launches online database of California's war dead

Thought I’d share with OJR readers a project I’ve been working on: Last week the Los Angeles Times launched a database of California’s military dead in the wars in Iraq and Afghanistan. This story does a nice job of introducing the database:

Across the nation, more than 4,600 have died while in service to the country. Of the California dead, the median age was 23. Their deaths left 205 widows and three widowers, and 300 children who will grow up without their fathers, two without their mothers. Thirty-eight of the 492 were engaged.

About 67% were in the Army, Army National Guard or Army Reserve; 27% in the Marine Corps or Marine Corps Reserve. The Air Force accounted for 2%, the Navy and Navy Reserve for 4%. Two percent of those killed were women.

At least 59 were immigrants.

Basic training in Flash journalism

Phil O’Connor of the St. Louis Post-Dispatch e-mailed me about the Post-Dispatch’s latest Flash journalism project: Reporting for Duty. O’Connor and photographer David Carson followed a group of U.S. Army recruits through their nine weeks in basic training at Fort Leonard Wood, in Missouri. The result was a six-chapter series, supplemented with online video interviews and features, all wrapped in a Flash shell.

Flash accompaniments to major investigative or feature projects have become a mainstay of departments over the past several years. But how well does the format serve the audience? What have we learned about storytelling in the Flash medium and what ought journalists be doing to help production conventions evolve?

So I asked Jean Buchanan, assistant managing editor/projects for the Post-Dispatch, to reflect via e-mail on this project, then take a look ahead based on what the paper’s staff, online and off, have learned from it.

OJR: What projects at other news organizations or websites inspired the design for this project?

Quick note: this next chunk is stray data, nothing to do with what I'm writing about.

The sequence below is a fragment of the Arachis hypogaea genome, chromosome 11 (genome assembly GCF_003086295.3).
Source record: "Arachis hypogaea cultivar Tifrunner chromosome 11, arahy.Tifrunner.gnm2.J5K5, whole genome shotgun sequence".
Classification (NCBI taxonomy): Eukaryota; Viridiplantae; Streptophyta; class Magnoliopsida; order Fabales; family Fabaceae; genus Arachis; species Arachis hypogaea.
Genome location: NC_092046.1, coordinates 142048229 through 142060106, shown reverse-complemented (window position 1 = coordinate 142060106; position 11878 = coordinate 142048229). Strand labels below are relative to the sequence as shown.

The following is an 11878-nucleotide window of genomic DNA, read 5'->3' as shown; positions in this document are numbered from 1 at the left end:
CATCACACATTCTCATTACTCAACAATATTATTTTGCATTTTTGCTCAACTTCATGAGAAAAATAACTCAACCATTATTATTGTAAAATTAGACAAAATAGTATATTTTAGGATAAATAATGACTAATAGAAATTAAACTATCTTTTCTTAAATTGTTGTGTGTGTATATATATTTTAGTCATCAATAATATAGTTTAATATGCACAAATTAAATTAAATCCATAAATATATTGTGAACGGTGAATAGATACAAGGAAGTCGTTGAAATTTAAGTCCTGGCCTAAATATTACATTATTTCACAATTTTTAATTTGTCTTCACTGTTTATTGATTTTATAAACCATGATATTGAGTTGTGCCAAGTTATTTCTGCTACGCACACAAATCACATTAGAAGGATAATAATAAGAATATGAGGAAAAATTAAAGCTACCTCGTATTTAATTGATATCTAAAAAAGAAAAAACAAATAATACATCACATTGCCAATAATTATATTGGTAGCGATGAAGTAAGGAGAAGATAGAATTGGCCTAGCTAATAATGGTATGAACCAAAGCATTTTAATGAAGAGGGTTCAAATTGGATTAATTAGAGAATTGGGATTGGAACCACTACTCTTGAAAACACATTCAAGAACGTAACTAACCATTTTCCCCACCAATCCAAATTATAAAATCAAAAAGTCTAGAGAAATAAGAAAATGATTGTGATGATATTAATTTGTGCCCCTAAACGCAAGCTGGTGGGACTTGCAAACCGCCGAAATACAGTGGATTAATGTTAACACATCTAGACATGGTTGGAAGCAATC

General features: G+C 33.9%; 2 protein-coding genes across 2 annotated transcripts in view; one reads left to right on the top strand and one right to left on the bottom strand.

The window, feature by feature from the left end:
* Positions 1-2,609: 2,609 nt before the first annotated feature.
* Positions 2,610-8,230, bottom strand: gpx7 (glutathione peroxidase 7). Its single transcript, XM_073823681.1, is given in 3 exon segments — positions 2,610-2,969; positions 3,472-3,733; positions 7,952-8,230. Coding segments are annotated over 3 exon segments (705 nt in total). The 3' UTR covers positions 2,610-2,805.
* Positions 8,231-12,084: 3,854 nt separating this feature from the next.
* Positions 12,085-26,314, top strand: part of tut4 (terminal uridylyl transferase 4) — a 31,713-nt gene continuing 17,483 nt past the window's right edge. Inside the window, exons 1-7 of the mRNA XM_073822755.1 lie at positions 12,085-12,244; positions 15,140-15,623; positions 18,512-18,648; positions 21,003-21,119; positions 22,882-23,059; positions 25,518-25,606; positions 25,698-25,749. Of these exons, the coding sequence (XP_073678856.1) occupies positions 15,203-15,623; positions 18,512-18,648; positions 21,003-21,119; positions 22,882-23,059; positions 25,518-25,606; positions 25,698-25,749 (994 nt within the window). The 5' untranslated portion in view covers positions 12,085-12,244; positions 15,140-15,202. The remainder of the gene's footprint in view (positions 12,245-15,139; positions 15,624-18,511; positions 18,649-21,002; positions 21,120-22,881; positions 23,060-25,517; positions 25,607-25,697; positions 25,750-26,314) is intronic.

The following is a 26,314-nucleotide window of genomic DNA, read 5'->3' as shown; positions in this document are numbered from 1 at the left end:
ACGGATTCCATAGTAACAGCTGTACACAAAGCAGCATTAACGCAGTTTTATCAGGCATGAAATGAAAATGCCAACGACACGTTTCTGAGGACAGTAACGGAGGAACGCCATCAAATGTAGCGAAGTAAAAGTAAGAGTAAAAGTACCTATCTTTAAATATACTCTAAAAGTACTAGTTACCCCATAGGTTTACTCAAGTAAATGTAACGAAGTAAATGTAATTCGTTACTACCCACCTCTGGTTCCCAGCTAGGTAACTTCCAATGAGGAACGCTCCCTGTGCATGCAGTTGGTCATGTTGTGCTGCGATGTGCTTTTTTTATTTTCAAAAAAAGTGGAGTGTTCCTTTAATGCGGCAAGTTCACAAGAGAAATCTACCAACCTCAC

Buchanan: For the multimedia part, we basically started from scratch. The primary online programmer on this project, Rich Rokicki, says he went into this kind of blindly without checking out too many things beforehand. The idea was to keep it very simple.

OJR: Do you think that this is the most ambitious online project that’s been done to date at the Post-Dispatch? What are some of the Post-Dispatch’s notable previous online projects?

Buchanan: Yes, this is the most ambitious online project we’ve done to date. Here are some of our previous projects:

The Blues project

From Afghanistan

Feeding Africa

Recovery and Salvation

Stan the Man

OJR: What do you think is unique about the design and functionality of this project?

Buchanan: The “Meet the Squad” page was one of our favorites. The short video interviews with the recruits early in their training were very revealing and the flicking of each person’s pictures was engaging. The photos helped connect each of these recruits to readers because the treatment showed their humanity. We also put together a movie-type trailer that we released in advance of the project to generate interest. Once the project launched, that video became our introduction to all the videos.